This morning, as I do every morning, I turned on m computer and the TV. The TV flashed a warning that there was no signal—so I turned off the computer. Go figure. It was not an auspicious start to the day.
Lewis Bundock, who keeps my house and property in running order, came by to put a support in the middle of a newly installed long gutter. As we talked, I mentioned that I’d just had fried mush for breakfast—the plate of syrup on my desk was testimony. “Mush?” he asked. “What’s that?” When I said fancy people today call it polenta, he said he knew that, and he’d call what I just ate “johnny cakes.” Goes to show what I miss as a northerner even though I’ve lived here over fifty years. As a student of western history, I thought I was well-schooled in regional foods, and Lord knows I’ve heard of johnny cakes—also called hoe cakes—but I guess I never made the connection. I thought they were a pancake of some kind. But now I know. I’m going to practice telling people I had johnny cakes for breakfast. Whatever they’re called, they sure are good, but you sure feel like everything is sticky after you eat them.
And that’s kind of how the day went. I did some serious and good work on the book proposal I’m struggling with, and I did some reading—finished a novella. I’ve done more reading lately and recently finished a book called Bayou City Burning. Cast as a P.I. detective novel featuring a young girl (another go figure), it’s the little known story about the machinations behind LBJ’s 1961 efforts to secure the NASA manned space center for the Houston area and the mob efforts to prevent that. A good fast read if you’re a fan of P.I. novels or a history buff interested in twentieth century urban history. You’ll be charmed by Dizzy Lark, the twelve-year-old, and her efforts to prove that a man didn’t really die in a train wreck in Cleburne, Texas. It’s sort of a retro read but well researched and absorbing. Watch for it to be available on various platforms June 1.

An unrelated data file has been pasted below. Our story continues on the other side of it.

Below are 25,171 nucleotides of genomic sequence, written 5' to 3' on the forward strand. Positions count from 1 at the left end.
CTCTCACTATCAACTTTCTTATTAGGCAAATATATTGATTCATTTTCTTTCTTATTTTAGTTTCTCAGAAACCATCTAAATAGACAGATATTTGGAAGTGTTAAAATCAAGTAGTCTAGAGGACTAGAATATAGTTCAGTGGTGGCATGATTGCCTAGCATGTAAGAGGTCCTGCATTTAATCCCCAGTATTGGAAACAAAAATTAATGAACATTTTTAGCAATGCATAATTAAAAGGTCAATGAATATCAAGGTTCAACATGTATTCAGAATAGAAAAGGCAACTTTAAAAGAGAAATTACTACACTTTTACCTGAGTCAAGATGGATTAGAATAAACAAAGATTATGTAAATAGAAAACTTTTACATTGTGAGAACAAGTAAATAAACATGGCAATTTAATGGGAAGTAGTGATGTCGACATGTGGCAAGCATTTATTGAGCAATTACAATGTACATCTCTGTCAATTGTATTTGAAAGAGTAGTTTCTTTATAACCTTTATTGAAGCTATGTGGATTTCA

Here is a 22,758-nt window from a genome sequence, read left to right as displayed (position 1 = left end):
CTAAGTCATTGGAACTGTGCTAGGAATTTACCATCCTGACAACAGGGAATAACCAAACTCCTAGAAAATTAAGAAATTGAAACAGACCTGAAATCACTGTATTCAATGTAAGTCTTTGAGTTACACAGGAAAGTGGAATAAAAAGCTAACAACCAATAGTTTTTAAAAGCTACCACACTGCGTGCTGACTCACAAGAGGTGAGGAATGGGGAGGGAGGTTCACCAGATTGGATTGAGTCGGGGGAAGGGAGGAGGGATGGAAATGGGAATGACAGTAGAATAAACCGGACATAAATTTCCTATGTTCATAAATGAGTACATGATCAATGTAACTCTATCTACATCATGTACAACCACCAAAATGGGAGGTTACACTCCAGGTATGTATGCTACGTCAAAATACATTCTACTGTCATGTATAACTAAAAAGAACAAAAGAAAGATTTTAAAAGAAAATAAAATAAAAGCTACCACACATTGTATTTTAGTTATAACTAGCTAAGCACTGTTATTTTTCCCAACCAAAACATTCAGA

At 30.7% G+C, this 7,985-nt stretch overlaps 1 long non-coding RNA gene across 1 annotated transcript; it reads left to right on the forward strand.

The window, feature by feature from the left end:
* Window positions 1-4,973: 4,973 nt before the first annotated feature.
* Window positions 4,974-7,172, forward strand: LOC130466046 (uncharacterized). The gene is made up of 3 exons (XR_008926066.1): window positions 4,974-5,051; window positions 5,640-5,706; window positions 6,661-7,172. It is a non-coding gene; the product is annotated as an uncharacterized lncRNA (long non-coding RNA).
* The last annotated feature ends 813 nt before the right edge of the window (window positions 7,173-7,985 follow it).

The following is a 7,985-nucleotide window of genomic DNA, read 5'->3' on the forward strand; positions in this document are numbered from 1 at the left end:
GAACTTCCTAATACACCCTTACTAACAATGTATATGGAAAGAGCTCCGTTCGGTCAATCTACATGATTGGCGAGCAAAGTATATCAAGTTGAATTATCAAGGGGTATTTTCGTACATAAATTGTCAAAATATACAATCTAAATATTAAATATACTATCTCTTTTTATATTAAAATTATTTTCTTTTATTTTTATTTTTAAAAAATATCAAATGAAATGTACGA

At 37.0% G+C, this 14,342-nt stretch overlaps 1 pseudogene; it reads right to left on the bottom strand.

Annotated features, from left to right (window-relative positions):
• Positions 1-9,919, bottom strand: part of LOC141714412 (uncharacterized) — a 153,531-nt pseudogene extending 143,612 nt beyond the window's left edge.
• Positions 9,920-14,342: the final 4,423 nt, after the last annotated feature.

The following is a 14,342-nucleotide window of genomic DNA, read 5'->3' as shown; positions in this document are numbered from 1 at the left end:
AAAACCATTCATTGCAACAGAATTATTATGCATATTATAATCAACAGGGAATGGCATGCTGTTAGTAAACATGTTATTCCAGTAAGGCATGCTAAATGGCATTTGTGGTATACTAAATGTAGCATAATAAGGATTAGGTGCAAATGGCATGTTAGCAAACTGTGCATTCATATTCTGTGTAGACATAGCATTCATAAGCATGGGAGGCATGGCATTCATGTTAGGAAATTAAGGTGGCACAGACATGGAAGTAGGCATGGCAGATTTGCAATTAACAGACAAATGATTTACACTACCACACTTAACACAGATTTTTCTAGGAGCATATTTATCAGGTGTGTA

Jordan cooked dinner tonight—well, she put the finishing touches on something I started. I found. a recipe for lettuce wraps using ground chicken, but it called for a lot of things I didn’t have like mint and cilantro—the latter would have been really good. So I cooked the chicken the other night and added chopped red onion and scallions, along with a healthy dose of soy. I sort of decided we could use the chicken as a base. Jordan reheated it in wine, added part of a can of green chilis, salt and pepper, diced tomatoes, chunks of avocado, and lots of feta. Trouble was I was reluctant to buy head lettuce, so I thought we could use the leaf lettuce I like so much better. Leaf lettuce doesn’t wrap, so we had sot of a salad with a ground chicken base—pretty and delicious, but not what the New York Times cooking column suggested. Still, I’ll do it again and may experiment with the sesonings.Cumin, anyone? I told Jordan the end result was sort of Mexican/Oriental/Greek.
A good day I’m off to read another novella. Happy times, y’all.